Oh, and by the way, the movie is a religious allegory about the second coming of Christ.
John makes his way to Paris...Tennessee and immediately wanders into a Baptist Bible BBQ. Since John is in reality an electronic transmission, he messes up the ham radio alien exploration experiments of hippy dippy do-gooder Jenny. She is trying to contact life outside of our solar system, much to her seminary student fiance's chagrin. When she meets John, he seems disturbed. Maybe it's because McBride's overall-wearing zombies are stalking him. Or maybe it's because he dreams about angels dancing disco. John finally finds the toddler runaway, whose name is Amy, and since he can communicate with his mind, the mute and the mook become fast friends. But McBride is not happy about this. Seems he is a DEMON living inside an alien body that, of course, is then transformed to look human. His master plan is to corrupt all the souls of the universe by addicting them to violent television (that's why he produces Escape 2020).
McBride kidnaps Amy. John discovers the truth about his nemesis' wicked ways and the third act plot revelations come fast and furious. You see, John is the new Messiah, Jesus in a skintight leotard and a rock and roll hairstyle, come back to save the galaxy from the boob tube broadcasting Beelzebub. But first, he must learn about faith and God before he can defeat the dastardly deity. With the help of Jenny and a newly humanized Molly, our Savior must battle the star-chasing Devil, save Amy and spare infinity's audience the idea of gratuitously violent television shows.
Outlaw Prophet is dead brilliant. There, it's been said and it's not being taken back. Like the whacked out works of David Lynch or the lunatic fringe flights of fancy favored by Marc Caro and Jean-Pierre Jeunet, this low budget journey into the center of David Heavener's evangelical mind is as flabbergastingly inventive and bizarre as the universes created by those other obtuse auteurs. Heavener, long a staple of the b-movie independent actioner, appears to have finally found a formula to mix all his passions and proclivities into one mind-boggling brain bending motion picture. Like a cinematic carpet sweeper, Heavener (who did practically everything himself on this film except manufacture the film stock) has cast his narrative net to the four winds and swept Haroun's sea of stories for every last potential plot point and storyline strand. In one film we have all of the fictional sci-fi melodramatic filaments: aliens, space, computers, radio waves, telepathy, shape shifting, brainwashing, device implantation, foster children, abandonment, trailer trashing, pre-school runaways, grilling, picking, grinning, sinning, salvation, ham radio, strange frequencies, reality television, ratings, Van Dykes, morphing, mutations, zombies, kung fu, car wrecks, The Bible, the Antichrist, the new Messiah, death, rebirth, angels, demons, disco, adoption and bad children's programming. Yet somehow, Outlaw Prophet makes all of these divergent elements coalesce into a fine mist of monumental moviemaking.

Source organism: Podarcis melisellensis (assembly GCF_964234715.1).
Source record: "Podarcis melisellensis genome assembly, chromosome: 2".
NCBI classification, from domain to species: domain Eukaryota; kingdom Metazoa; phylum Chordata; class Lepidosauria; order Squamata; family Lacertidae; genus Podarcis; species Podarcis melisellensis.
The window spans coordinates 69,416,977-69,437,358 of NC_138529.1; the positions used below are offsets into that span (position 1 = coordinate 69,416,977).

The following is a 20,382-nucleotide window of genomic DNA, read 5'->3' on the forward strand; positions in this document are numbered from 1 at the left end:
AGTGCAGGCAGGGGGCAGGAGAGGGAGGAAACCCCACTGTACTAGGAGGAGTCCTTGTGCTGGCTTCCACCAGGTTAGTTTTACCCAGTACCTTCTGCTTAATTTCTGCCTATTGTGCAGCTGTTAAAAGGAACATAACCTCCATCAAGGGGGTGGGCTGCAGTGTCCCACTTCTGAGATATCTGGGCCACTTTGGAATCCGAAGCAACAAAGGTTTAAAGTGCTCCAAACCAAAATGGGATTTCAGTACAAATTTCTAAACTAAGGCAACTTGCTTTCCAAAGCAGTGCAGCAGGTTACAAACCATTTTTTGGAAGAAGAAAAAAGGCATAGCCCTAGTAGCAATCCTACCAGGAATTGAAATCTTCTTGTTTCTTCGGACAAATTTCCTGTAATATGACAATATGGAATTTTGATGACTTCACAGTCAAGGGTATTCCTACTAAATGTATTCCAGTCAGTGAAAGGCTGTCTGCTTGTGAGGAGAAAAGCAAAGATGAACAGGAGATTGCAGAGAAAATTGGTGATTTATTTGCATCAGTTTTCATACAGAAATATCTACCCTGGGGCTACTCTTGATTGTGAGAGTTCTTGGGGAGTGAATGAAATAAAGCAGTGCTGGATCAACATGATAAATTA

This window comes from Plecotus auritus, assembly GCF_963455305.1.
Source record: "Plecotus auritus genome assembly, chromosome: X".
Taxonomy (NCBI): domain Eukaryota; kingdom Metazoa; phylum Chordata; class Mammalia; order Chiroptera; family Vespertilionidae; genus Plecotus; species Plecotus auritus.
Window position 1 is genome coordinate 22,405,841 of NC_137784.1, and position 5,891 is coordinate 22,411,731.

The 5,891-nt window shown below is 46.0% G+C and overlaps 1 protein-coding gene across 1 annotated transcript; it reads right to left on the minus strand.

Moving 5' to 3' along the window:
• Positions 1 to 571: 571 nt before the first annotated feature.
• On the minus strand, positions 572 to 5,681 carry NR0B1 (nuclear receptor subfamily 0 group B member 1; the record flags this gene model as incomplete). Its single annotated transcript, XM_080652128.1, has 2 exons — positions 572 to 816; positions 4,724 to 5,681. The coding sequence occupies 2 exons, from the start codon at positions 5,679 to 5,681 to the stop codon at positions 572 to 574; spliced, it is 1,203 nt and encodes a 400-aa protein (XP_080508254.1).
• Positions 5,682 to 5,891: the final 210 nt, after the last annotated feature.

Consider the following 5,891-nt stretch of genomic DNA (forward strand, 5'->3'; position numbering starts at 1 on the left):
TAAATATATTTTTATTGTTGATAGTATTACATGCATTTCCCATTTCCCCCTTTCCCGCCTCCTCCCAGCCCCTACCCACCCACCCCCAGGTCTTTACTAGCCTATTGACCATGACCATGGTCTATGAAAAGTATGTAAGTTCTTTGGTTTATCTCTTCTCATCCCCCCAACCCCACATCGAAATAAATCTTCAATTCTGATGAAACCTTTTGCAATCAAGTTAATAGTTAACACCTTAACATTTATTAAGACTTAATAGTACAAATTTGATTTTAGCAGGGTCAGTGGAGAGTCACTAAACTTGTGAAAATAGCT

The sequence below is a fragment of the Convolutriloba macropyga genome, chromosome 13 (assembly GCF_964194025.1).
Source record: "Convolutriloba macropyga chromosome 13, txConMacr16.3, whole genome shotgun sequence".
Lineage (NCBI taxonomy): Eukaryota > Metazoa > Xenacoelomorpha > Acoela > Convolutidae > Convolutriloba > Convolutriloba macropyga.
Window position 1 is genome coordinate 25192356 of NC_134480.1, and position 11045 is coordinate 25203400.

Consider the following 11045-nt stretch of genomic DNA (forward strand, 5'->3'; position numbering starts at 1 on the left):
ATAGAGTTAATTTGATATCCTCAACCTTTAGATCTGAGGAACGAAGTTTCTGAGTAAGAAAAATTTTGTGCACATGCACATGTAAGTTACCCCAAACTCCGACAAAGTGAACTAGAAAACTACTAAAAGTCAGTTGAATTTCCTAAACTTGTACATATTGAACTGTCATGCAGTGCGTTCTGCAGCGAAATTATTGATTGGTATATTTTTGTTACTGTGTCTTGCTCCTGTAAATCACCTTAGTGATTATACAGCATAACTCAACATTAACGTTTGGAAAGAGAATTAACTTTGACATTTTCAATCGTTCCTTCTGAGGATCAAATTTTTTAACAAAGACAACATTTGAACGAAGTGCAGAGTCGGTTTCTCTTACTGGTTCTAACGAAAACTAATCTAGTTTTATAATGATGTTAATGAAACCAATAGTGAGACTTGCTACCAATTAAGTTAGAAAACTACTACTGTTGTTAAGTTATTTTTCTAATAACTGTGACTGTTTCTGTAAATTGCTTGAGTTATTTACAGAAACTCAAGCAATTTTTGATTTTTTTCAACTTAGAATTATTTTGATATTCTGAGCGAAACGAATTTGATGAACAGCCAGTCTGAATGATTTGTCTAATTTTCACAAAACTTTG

It takes a rare and refined talent to get this all to work, and yet Heavener finds a way to make his cockeyed Christian vision, as well as his rock and roll musicianship and personal faith, serve the final cut. What Heavener manages is a kind of an innocent idiot savant con job, an entertainment flim flam in which you think you are getting grade Z direct to video VHS filler, but because it is channeled through his outrageously original independent movie mentality, you instead receive a strangely evocative substitute for his street preaching. Heavener is a deeply spiritual man and needs to make sure that the message gets across. But he also has that "New Christian" attitude, one that individuals like Willy Ames and Carman use to super soft sell their salvation. They all know that God is a tough act to hawk to demographically challenged audiences, so they spice up the brimstone with all manner of special effects and action figure permutations. Davy dives into the same pool of sermonizing schooling that these other deity die-hards indulge in. But he is subtler about it, much less Good Book thumping and pumping. Heavener must wear a WWJS bracelet around his wrist, asking the simple cinematic question "What Would Jesus Shoot?" Such divine inspiration seems to "direct" his moviemaking, like it was storyboarded by a higher power.